there is only 1 route, highway 401, and can't imagine any "quaint little villages" along the way, or within 50km around the route. There is no scenary. If you don't drive the main highway, I suppose you can drive along the smaller roads, parallel the highway, but with no added scenary.
Your drive to Kingston from Toronto will be about 3 hrs along the 401 highway, but you could definitely take the time to enjoy the picturesque scenery along the way......south of the highway near Belleville in Prince Edward county. Use mapquest to check destinations.
There's information here on sights as well as restaurants....even wineries.
Or you can go a little farther south and cross into the US for part of the drive with this route:
<<The Loyalist Parkway follows the course of Loyalist settlement which commenced in 1784 following the American Revolution. As a living monument to the Loyalist settlers it presents a rich source of information for those with interests in Heritage Tourism, Genealogy, Canadian History, Early Canadian Architecture, and genealogy for those following their United Empire Loyalist roots. As an alternate route between Trenton and Kingston it offers a wide choice of accommodation, sightseeing and recreation for the whole family. A one meter wide paved shoulder has been provided for cyclists along its length. There are over 40 listed Archeaologic sites and at least 125 notable heritage buildings adjacent to the Parkway.>>>
Just east of Kingston is Upper Canada Village, and though not a First Nations settlement, is quite interesting:
If you are interested in First Nations culture and history, an exhibit not to be missed is in Ottawa at the Museum of Civilization. It would be well worth the time if you wanted to visit. I found it simply amazing:
<<1. The Grand Hall
Our Grand Hall celebrates the rich cultural heritage of the Native Peoples of Canada’s West Coast. Each of the Hall’s six houses presents an Aboriginal community living in coastal British Columbia, and features exhibits rich in artifacts and imagery. Guided tours are available for an additional fee.
2. The First Peoples Hall
A dynamic blend of artifacts, works of art, archival documents and audiovisual presentations in the First Peoples Hall celebrates the diversity and contributions of Canada’s First Peoples from their earliest origins to the present day.>>>
Hope that gives you a few ideas.
How about tracking a little further north and taking Highway 7 through the Kawarthas?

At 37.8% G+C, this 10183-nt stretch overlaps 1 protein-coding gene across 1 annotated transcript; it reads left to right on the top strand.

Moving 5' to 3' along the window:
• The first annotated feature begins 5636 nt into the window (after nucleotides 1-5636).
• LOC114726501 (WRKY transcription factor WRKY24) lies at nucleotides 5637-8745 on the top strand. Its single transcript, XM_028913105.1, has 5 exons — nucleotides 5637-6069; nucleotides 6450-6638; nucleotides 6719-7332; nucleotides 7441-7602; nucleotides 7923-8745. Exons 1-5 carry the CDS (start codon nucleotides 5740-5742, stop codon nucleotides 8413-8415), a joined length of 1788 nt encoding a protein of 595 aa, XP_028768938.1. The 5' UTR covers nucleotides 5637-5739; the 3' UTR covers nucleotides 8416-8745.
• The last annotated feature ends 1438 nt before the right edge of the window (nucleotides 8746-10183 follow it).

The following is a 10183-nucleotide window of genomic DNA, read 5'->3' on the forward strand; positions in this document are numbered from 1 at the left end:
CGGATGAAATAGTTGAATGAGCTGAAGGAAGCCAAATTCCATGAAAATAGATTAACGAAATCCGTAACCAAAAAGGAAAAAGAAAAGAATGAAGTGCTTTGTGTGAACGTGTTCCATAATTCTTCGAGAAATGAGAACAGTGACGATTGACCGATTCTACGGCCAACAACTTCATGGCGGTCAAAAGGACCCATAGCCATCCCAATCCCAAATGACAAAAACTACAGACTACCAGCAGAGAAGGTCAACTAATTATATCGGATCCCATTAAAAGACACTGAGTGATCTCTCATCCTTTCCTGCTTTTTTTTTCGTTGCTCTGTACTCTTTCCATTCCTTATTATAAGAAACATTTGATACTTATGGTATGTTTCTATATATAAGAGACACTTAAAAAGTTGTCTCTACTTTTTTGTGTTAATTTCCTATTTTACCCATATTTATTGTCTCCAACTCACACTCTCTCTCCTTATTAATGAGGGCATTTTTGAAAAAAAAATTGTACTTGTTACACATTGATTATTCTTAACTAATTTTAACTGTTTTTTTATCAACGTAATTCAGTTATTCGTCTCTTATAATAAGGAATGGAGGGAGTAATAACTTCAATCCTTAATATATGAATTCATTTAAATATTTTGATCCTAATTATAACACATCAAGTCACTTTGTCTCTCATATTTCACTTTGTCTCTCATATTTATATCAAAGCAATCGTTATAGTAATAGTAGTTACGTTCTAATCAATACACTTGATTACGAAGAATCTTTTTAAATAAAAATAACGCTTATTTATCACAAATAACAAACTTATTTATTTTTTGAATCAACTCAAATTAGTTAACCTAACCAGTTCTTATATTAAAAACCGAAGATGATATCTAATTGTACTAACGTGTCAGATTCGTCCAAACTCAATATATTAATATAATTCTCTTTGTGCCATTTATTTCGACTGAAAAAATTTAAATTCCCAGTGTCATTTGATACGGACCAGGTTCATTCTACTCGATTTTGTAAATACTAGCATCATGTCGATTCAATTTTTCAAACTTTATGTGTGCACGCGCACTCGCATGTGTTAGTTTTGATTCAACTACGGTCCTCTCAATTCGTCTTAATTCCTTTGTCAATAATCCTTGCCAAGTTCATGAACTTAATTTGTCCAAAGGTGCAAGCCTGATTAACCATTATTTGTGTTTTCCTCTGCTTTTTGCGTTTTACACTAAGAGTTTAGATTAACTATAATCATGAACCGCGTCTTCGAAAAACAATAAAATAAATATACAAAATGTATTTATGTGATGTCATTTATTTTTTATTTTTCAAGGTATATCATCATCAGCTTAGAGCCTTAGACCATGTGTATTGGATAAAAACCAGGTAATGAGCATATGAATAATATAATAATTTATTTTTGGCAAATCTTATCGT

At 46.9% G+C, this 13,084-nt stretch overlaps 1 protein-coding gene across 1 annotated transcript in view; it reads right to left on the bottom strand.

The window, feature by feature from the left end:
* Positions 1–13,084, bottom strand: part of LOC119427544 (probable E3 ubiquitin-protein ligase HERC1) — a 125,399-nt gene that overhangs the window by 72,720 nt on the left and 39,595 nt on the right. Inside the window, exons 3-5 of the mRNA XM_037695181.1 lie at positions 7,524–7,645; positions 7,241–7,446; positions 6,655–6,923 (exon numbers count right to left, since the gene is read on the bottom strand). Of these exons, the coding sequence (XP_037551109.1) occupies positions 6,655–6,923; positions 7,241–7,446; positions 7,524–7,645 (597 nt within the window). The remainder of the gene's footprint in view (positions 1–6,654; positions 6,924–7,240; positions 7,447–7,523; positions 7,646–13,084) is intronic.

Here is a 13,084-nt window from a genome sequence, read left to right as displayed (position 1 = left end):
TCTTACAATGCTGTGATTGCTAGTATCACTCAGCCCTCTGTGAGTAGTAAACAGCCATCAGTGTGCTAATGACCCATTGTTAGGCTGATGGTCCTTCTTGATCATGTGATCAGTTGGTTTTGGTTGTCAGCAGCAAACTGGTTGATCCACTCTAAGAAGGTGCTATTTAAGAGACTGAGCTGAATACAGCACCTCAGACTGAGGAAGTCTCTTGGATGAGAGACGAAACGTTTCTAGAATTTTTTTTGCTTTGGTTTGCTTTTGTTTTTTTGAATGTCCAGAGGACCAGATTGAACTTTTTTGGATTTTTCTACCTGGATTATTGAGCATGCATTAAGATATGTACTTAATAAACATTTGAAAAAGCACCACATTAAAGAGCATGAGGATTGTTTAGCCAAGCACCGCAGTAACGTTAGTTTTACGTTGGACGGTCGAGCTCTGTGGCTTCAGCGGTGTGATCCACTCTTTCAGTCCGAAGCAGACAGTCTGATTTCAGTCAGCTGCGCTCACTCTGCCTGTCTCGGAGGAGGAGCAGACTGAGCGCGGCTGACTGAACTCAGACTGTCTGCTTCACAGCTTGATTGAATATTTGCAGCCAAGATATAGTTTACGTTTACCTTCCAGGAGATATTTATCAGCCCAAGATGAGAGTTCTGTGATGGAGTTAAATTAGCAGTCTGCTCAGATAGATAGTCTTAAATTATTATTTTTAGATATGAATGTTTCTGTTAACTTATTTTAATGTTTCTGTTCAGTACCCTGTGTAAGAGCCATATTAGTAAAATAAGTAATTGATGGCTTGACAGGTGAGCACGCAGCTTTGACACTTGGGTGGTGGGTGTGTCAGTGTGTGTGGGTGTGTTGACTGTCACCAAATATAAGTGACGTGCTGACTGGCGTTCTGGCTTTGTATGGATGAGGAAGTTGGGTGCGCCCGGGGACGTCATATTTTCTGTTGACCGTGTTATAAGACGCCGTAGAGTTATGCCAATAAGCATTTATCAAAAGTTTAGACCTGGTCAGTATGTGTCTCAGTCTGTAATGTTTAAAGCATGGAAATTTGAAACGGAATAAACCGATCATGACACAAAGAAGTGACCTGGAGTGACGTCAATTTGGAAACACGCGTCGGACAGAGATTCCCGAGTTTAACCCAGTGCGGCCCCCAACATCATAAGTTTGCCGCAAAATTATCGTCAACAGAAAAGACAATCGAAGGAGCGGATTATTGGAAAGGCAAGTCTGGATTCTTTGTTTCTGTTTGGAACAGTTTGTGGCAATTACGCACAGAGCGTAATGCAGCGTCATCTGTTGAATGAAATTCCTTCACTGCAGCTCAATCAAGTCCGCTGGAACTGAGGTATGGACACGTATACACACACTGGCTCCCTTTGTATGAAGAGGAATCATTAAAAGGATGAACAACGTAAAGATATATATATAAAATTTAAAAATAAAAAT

Doesn't get much more scenic than that...
Staying on the 401 (major highway) the whole way is not the way to discover the country. You must get a map and take the exits and follow some secondary road a few times.
I've taken the road at Port hope exit and follow it by the lake, some very nice properties over there.... You can go back on the highway after Trenton.
There is also the area called the 1000 islands near Gananoque. Lots of day cruises to be taken around there. Nice to visit.
Note that Gananoque is just pass Kingston.
Kingston itself also has some historic places.
Before the 401 came along, the main route to Kingston was Highway 2 (known in Toronto as Kingston Rd.) It's still there, though much of it is now a local street through suburbs and smaller cities, often lined with fast food outlets, car dealerships, etc. The rural parts are a bit more scenic than the 401, as it gets closer to the lake than the 401, but probably nothing you'd stop to take a photo of.
Highway 7 goes all the way to Ottawa, but if you went that route you'd be going out of your way to stop in Kingston.
Thanks all of you. That has been very helpful.
I second the Highway 2 recommendation. Pick it up after Oshawa, and it will take you through some nice scenery and a few quaint downtowns. Port Hope and Cobourg are worth a 10-15 minute stop -- great restored 19th-century buildings -- but you do get close to the lake elsewhere, and it's generally a much more peaceful and pleasant drive than the 401. If you feel like making a detour, stop in Belleville and head downtown. It's a small town that's benefiting a lot from the tourism and cottage boom in surrounding Prince Edward County, and has some quaint shops and decent restaurants.
As far as First Nations go, Highway 2 goes through the Tyendinaga Mohawk Territory (www.tyendinaga.net). I've never stopped there, but I expect it's not exactly a "village."
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